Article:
With screenwriter and near co-creator James Ivory (yes, he of a series of those highly regarded Ivory-Merchant art films) the director approaches reverence in distilling  the first half of author Andre Acinman’s acclaimed  novel (the author also plays a minor role).

Idyllic is a hard word not to overuse as the film breathes in the fruit trees, the lakes, the stone pools that surround a house Monet could have painted, even the handsome young girls who bike in for a visit to this rural paradise. Into this landscape comes an Adonis from America (fine performance by mature  Armie Hammer as a brainy, stunningly attractive hedonist).  Oliver is to be the father’s research assistant living in the house all summer.  Elio is immediately wary and hypnotized by this self-confident, slightly mischievous, profound physical specimen who  maybe just maybe bears  equally hidden thoughts.

This is an examination of first love that is a homosexual love story. If I describe how Elio first dallies hungrily with a neighbor girl and then, thinking of Oliver, masturbates with a peach, the physical descriptions do the movie a disservice.  It is completely accessible and natural, in no scene prurient just a candid  treatment of sexual stirrings in this environment.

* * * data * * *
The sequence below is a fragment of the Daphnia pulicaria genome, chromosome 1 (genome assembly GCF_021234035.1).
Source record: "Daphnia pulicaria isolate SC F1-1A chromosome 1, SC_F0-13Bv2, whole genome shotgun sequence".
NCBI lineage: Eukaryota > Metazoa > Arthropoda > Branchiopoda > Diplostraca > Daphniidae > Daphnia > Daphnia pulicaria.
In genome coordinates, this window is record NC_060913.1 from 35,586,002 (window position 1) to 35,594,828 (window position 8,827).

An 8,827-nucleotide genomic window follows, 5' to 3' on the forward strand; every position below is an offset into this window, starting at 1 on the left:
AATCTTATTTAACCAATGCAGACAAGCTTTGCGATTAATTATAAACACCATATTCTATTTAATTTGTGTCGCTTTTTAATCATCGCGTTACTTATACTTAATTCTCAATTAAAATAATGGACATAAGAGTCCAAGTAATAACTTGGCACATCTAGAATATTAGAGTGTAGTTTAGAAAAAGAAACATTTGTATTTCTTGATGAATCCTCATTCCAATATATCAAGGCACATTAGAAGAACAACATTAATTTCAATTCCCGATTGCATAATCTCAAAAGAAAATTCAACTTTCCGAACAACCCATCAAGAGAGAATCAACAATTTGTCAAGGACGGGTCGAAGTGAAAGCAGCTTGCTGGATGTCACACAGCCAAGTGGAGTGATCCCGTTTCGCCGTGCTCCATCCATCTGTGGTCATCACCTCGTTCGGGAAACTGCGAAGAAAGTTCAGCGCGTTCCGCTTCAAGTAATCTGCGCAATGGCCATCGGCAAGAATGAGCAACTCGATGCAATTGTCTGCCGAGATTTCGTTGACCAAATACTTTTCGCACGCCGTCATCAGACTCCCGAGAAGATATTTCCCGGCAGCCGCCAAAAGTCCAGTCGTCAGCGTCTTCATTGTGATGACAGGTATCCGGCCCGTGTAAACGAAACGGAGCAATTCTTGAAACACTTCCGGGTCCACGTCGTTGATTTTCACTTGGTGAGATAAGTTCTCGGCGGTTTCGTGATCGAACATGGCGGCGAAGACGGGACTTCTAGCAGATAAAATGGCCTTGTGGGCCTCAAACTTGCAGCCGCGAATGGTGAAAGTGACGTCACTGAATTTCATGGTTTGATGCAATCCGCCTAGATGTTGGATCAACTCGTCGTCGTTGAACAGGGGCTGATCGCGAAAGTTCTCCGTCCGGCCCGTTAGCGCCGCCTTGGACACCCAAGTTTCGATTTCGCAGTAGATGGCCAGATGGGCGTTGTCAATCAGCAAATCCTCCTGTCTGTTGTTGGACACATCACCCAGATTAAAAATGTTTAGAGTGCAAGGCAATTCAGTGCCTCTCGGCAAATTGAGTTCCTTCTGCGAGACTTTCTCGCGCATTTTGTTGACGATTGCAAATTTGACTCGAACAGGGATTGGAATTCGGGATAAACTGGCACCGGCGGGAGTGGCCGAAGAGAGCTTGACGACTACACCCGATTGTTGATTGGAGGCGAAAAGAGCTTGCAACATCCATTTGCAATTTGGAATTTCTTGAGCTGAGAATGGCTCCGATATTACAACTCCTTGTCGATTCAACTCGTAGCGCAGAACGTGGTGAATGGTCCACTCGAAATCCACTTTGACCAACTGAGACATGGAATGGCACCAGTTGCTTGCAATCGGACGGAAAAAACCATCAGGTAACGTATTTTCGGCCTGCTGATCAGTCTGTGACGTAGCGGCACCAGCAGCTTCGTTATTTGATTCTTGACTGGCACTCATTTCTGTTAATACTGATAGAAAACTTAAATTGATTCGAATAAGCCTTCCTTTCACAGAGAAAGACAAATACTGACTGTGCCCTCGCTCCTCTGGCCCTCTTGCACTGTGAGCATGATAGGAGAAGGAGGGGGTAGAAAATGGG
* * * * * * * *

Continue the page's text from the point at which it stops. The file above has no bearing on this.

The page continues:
But unfolding all this so carefully, letting the layers of physical allure and nature intermingle, teasing us  as if something unspeakable  is always about to happen, requires a laborious if loving method, in no hurry for the next revelation, deliberately and agonizingly languorous. It is a bit too married to this approach for its own good, but the gripping stretches these days are an acquired taste in film-making. They  require intense looking at the screen in different ways to pick up the subtler meanings. 

Religion and heritage are intertwined with love story. The parents clearly know what is going on with Elio and Oliver – they are letting their child grow his own path.  In fact, they are such ideal parents as to be unbelievable, but they are made convincing by Michael Stuhlberg and Amira Casar, he friendly with a knowing gaze and she warm and maternal with a knowing gaze.  Stuhlberg is in just about every movie being honored this award season and Cesar, better known in Europe, ought to be.

There is no sense of this Jewish family hiding its feelings or heritage, though the parents – an archeology professor and a translator who live like rustic royalty – do not display the star of David on chains around their necks.  Oliver does and then so does Elio, since the religious connection, the sense of character relationships are almost more magnetic to them than the sexual attraction.  

Guadagnino makes sure we recognize the story as pure by first having Elio test his feelings with a female friend. Heterosexuality does come across as somewhat lesser, so obsessively ardent is the longing between Elio and Oliver.  But while some patrons will twitch at the pace, and some may twitch at the life lesson, others may welcome the chance to slow down and savor a portrait of human passage.

For all Noth's recent film reviews scroll domsdomain.blogspot.com